The Revolt of Pontiac and the American Invasion
The Invasion of Canada
The American Plan
Caption: American invasion routes into Canada during the fall of 1775
Caption: View Multimedia - Changing Boundaries
While a first American army would encircle Boston under the command of George Washington, a second would assemble in Albany, under the command of General Richard Montgomery, to invade Canada. There was even a third army, commanded by Benedict Arnold, which would enter Quebec through the woods along the Kennebec River further east. Montgomery's army was to take the forts along Lake Champlain and the Richelieu River, and then capture Montreal before joining up with Arnold's troops to lay siege to Quebec. It was a daring invasion.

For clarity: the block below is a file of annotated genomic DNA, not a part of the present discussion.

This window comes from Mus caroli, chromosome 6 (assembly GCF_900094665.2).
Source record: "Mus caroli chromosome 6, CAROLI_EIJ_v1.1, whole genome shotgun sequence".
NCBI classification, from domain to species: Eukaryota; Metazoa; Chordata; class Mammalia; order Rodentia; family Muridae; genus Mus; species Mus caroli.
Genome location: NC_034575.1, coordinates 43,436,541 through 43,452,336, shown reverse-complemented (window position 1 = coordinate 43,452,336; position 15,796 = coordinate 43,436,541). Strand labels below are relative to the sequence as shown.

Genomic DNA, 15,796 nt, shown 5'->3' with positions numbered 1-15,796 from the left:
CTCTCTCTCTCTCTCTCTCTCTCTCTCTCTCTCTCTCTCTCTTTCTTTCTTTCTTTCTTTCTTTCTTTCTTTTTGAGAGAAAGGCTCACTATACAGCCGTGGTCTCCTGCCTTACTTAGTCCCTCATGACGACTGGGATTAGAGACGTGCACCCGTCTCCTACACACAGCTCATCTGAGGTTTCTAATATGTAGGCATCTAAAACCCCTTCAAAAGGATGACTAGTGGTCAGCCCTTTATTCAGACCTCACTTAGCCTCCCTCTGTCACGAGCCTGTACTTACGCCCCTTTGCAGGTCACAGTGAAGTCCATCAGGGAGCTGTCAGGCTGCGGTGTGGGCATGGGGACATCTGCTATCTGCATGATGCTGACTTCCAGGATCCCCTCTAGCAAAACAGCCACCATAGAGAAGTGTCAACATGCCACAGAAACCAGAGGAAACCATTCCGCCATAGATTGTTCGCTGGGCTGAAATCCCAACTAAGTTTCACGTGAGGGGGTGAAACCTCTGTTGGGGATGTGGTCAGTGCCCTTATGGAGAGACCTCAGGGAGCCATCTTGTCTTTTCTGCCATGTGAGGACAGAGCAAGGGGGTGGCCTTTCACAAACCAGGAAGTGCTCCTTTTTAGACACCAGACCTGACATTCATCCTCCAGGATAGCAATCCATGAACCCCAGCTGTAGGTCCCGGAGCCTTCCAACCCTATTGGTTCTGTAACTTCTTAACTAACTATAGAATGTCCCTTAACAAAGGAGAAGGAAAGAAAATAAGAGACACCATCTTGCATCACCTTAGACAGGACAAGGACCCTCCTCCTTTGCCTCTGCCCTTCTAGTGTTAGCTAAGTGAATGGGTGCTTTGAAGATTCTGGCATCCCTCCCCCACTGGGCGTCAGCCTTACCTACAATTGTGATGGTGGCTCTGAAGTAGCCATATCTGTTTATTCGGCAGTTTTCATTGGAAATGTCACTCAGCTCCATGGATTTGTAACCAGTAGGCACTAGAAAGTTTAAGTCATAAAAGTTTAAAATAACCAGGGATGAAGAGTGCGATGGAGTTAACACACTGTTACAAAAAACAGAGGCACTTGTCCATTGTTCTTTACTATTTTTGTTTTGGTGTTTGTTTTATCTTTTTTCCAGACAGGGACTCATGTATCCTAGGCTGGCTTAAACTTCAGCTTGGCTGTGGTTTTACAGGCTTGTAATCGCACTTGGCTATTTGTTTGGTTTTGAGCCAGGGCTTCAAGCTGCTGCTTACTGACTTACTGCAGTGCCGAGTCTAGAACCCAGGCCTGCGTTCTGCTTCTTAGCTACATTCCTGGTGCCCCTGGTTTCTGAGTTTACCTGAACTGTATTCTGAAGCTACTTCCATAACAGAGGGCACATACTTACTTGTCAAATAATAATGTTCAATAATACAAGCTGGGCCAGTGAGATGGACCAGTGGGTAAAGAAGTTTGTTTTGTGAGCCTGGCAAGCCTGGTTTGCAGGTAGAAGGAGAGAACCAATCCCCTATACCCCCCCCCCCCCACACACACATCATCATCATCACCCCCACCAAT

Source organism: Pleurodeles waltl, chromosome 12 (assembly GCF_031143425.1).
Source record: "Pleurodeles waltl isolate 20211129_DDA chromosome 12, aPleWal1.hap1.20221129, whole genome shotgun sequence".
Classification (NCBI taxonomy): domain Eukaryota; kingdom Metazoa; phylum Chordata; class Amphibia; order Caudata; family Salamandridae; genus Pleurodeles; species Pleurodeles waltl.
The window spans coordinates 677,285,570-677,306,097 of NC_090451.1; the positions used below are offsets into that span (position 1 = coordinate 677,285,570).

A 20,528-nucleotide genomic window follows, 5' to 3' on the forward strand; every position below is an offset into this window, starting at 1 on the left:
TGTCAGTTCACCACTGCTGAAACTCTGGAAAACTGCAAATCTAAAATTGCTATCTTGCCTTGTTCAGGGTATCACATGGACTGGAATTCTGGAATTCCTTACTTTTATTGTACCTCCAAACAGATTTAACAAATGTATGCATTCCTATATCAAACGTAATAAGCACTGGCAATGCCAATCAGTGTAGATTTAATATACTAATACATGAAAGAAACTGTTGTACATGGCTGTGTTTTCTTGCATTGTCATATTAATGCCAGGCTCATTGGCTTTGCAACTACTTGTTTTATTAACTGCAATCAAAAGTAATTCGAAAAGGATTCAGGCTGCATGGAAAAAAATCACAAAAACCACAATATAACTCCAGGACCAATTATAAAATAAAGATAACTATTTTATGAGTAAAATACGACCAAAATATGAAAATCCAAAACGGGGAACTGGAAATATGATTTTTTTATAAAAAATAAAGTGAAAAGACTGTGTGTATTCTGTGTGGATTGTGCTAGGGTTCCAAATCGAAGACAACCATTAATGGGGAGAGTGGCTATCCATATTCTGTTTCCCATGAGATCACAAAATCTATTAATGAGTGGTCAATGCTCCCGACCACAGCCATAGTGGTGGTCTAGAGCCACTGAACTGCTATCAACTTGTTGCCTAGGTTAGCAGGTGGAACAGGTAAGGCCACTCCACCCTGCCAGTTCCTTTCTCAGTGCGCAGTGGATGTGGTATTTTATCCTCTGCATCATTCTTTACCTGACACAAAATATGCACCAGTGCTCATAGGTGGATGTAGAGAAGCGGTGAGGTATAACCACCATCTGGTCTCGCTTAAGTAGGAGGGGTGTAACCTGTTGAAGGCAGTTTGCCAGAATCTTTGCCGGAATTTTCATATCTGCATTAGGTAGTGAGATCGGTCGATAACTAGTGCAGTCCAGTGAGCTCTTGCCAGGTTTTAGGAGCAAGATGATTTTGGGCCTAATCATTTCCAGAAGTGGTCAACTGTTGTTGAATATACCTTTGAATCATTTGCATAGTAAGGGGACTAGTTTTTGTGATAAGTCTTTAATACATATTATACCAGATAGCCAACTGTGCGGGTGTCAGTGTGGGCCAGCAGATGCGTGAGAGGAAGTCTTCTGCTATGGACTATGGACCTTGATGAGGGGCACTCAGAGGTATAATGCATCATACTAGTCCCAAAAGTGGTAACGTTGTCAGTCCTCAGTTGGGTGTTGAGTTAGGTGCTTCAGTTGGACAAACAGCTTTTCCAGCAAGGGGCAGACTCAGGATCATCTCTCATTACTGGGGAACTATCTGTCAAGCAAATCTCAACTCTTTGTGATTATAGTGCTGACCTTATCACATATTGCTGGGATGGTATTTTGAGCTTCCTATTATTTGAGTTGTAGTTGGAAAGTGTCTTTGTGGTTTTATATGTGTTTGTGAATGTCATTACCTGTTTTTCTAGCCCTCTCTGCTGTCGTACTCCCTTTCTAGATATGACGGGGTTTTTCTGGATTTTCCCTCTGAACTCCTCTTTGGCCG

In May, Fort Ticonderoga and Fort Crown Point were taken by small groups of Americans without resistance. These defeats augured poorly for Canada. That very month, Carleton ordered mobilization of the Montreal militia, but encountered considerable resistance from English merchants, some of whom were on the side of the Americans, as well as within several Canadian parishes located near the city. On May 22 Monseigneur Briand announced that the Americans would be repulsed, and on June 9 Carleton instituted martial law.
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